The Prescott Channel was built in 1930–35 as part of a flood relief scheme for the River Lee Navigation in the East End of London and was named after Sir William Prescott, the chairman of the Lee Conservancy Board. Rubble from the demolished Euston Arch was used in 1962 to improve the channel, which forms part of the Bow Back Rivers. Three Mills Lock is a lock in the channel to allow passage of freight for the London 2012 Olympics by a process of canalisation on the channel and the River Lee northwards, it was constructed between March 2007 and June 2009. The project was credited with offering additional benefits:- "As well as helping barges carrying construction materials and recyclables between Stratford and the River Thames, the lock will create new opportunities for leisure boats, water taxis, trip boats and floating restaurants." A major benefit for British Waterways was the increased value of the land which it holds in areas no longer subject to flooding, which it was expected would exceed the cost of the project.
The lock is 62 metres long, 8 metres wide and 2.4 metres deep, can hold two 350 tonne barges. It was built by Volker Stevin. On 2 June 2008, work on the channel brought up a 2,200-pound Hermann Second World War time bomb. Residents were evacuated and rail services were disrupted, flights from London City Airport were curtailed during the emergency; the 67-year-old, booby-trapped bomb was made safe, after five days, in a controlled explosion that threw 400 tonnes of sand into the air. Major Matt Davies, of the Army Bomb disposal unit said "If it had gone off in wartime there would have been large fragments up to a mile away which could have destroyed buildings and sewers", he added "This is the biggest unexploded bomb we have found in central London."In 2009, again as part of the project to build the lock, 29 stones from the Euston Arch were raised from the river bed and presented to the Euston Arch Trust. One stone had been salvaged in 1994 by Dan Cruickshank, as part of a BBC Television programme called'One Foot in the Past'.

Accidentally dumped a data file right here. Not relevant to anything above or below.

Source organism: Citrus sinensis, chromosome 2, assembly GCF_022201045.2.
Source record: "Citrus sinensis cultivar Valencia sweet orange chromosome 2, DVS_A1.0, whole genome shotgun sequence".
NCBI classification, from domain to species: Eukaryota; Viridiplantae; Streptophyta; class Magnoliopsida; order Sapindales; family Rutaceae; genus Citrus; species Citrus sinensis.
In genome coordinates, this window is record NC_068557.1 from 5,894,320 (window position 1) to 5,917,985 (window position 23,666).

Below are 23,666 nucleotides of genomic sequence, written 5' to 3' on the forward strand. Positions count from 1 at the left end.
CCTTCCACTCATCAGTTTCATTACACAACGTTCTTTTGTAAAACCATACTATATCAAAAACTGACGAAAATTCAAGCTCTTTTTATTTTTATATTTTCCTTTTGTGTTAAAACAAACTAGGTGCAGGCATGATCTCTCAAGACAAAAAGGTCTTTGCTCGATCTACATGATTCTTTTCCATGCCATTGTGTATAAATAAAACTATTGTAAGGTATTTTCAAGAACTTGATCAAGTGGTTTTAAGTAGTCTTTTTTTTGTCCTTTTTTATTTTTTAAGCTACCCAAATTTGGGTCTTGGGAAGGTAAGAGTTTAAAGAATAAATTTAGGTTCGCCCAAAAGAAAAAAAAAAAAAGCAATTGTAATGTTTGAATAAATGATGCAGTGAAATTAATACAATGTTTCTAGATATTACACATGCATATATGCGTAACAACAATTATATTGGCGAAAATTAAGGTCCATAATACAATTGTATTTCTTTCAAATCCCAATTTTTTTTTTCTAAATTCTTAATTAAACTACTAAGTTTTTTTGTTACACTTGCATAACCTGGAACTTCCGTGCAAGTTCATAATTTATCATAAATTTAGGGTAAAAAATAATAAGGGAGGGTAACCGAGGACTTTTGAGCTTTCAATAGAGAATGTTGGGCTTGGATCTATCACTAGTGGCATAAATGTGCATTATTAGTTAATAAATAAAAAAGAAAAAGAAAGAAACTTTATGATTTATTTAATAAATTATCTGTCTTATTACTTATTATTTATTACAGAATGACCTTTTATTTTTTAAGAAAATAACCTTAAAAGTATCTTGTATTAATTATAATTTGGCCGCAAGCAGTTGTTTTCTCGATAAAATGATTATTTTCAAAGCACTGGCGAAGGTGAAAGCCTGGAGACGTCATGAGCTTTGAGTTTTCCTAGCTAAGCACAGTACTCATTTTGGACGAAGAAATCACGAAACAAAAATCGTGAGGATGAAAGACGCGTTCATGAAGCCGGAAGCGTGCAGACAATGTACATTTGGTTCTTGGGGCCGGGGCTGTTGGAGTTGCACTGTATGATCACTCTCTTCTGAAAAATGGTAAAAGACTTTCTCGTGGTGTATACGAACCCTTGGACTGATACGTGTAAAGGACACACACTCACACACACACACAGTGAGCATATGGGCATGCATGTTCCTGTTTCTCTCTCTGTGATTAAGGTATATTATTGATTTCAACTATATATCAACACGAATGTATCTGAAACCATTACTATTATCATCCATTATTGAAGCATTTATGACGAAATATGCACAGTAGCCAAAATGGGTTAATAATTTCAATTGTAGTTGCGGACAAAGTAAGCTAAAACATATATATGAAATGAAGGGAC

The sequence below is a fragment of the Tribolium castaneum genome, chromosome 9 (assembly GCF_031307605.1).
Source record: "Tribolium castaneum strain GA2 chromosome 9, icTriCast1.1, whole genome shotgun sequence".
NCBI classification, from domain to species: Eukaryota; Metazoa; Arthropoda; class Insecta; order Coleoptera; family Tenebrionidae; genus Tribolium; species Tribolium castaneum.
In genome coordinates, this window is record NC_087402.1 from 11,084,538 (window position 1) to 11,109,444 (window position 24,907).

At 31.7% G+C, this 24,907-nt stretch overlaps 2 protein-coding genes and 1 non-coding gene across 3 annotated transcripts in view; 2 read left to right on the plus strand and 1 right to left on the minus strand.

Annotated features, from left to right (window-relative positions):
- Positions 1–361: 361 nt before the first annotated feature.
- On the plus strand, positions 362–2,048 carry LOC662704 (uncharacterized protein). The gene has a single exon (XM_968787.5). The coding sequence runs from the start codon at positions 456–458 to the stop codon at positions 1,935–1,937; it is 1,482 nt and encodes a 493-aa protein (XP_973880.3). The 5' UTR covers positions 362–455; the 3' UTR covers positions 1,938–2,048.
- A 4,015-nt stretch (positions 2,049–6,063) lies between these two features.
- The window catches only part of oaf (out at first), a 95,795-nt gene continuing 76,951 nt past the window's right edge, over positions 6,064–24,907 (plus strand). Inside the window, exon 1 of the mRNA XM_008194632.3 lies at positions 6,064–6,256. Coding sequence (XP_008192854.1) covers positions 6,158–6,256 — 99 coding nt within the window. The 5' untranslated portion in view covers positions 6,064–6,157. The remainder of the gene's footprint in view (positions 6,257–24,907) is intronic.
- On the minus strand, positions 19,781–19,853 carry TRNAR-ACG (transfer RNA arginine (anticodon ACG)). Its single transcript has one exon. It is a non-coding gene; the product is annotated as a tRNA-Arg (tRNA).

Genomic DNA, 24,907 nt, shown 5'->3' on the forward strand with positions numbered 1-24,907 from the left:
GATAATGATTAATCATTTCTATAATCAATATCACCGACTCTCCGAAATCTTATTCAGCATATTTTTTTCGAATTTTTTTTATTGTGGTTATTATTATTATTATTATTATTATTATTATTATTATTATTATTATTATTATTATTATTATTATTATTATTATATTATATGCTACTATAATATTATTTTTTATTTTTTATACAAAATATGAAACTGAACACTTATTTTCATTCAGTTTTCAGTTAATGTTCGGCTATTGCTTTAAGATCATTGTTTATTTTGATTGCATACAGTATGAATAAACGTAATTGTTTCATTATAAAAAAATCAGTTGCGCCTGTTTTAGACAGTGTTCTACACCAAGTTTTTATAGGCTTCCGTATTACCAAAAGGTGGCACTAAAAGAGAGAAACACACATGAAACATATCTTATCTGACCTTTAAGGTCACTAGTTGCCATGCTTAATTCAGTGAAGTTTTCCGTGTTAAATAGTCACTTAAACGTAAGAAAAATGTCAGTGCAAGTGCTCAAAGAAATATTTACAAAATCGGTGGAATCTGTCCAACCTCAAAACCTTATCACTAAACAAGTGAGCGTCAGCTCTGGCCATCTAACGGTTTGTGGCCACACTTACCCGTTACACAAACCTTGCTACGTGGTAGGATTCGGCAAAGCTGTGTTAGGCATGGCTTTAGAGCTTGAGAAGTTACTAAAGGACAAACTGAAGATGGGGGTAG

Three Mills Lock was delivered ten months behind the planned schedule, which limited its usefulness to the builders of the various Olympic Park venues. A further planned use was for the delivery of materials for the Crossrail project; however the lock has in fact been used by freight barges. In August 2013, a long period of hot dry weather followed by heavy rain washed polluted road run-off water into the Lower Lea, causing deoxygenation of the water; the role of the canalisation of the Bow Back Rivers in and around the Olympic Park, with its consequences for tidal flow have been implicated in the considerable levels of fish kill which resulted from the incident. Canals of the United Kingdom History of the British canal system Three Mills Residential Moorings East London Record. No. 18 British Waterways Prescott Channel FLICKR group £15m sluice system is Prescott's watergate Prescott Sluice Lea Valley Regeneration Three Mills Wall River 51.527262°N 0.00398°W / 51.527262.
HMS America was a 60-gun fourth rate ship of the line of the Royal Navy, built for service during the Seven Years' War against France and Spain. Commissioned in 1757, America was assigned to the British fleets blockading French ports in the Atlantic and Mediterranean and played an active role in the Battle of Lagos in 1759. After a refit in 1760, she was sailed to the East Indies for combat against Spanish forces in The Philippines. America was returned to England at the end of the war, was broken up in 1771. America was stationed off the southwestern coast of England throughout the winter of 1757–1758, on patrol for French privateers. On 9 December she recaptured John Galley, an English Merchantman from the port of Bolton, seized by French. With the assistance of a prize crew from America, the recaptured vessel was sailed to Plymouth Harbour for return to her original owners. America remained at her station, on 18 December captured a French merchantman, bearing a load of fish; the French crew were held aboard as prisoners, the vessel sent into Plymouth as a prize.
An engagement on the following day proved less successful for America's crew. In the morning of 19 December the ship was in company with HMS Brilliant when they came within range of Diamond a 14-gun French snow carrying a cargo of Quebecois furs; the French vessel turned firing her stern chasers at Brilliant as she went. Shortly afterward the cannon fire ignited the snow's powder magazine and she exploded and sank. Only 24 of her 70 crew escaped the wreck to be rescued by the British vessels, most of these subsequently died of their burns. Four days America ran across another French privateer, the 24-gun Dragon, defeated her after a 90-minute battle. From 1758 to 1760, America was under the command of a Captain James Kirke, she was broken up in 1771. Winfield, Rif. British Warships of the Age of Sail 1714–1792: Design, Construction and Fates. Barnsley, United Kingdom: Seaforth. ISBN 9781844157006